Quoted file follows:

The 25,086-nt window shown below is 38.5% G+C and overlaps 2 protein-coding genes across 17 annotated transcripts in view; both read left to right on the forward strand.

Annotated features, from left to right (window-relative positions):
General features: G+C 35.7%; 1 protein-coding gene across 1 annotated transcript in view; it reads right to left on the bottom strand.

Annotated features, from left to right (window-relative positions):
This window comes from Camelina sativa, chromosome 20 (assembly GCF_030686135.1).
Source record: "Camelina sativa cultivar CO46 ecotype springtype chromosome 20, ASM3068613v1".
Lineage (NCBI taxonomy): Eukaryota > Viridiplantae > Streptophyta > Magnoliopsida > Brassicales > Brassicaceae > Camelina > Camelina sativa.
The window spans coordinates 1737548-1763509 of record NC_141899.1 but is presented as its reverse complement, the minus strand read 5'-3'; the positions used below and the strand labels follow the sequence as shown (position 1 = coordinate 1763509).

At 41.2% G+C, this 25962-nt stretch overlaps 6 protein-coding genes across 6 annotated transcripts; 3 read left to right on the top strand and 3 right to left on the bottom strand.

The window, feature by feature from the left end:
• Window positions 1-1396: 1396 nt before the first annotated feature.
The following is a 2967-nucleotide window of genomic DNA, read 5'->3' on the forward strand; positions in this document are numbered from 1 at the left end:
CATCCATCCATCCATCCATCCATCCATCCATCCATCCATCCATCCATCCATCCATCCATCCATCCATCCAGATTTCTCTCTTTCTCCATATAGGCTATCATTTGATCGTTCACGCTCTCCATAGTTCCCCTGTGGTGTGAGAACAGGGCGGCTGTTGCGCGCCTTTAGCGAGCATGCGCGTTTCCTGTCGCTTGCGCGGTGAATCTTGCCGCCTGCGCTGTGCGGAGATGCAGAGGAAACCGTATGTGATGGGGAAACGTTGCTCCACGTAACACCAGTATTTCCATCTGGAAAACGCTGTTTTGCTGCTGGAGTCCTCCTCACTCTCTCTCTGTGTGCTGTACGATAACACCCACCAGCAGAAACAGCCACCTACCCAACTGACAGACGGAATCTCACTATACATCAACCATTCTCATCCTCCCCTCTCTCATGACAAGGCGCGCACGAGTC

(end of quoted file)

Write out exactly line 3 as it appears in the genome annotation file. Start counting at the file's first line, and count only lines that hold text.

General features: G+C 35.7%; 1 protein-coding gene across 1 annotated transcript in view; it reads right to left on the bottom strand.